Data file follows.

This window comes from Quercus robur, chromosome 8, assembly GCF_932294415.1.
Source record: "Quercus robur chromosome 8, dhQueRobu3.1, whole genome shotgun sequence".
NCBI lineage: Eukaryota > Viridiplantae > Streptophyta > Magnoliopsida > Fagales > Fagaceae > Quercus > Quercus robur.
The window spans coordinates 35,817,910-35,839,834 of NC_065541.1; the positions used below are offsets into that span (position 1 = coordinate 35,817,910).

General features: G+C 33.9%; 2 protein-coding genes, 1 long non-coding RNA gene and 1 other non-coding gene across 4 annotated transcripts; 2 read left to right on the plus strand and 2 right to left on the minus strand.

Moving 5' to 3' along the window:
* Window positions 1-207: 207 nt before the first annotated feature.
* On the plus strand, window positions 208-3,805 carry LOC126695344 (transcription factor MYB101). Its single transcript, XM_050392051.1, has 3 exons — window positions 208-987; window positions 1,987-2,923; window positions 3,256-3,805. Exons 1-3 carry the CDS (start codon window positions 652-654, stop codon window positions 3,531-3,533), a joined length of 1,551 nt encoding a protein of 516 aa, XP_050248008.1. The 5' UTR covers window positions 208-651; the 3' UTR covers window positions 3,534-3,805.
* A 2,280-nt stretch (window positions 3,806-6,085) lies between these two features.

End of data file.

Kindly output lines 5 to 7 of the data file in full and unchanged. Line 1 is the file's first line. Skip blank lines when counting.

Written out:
General features: G+C 33.9%; 2 protein-coding genes, 1 long non-coding RNA gene and 1 other non-coding gene across 4 annotated transcripts; 2 read left to right on the plus strand and 2 right to left on the minus strand.

Moving 5' to 3' along the window:
* Window positions 1-207: 207 nt before the first annotated feature.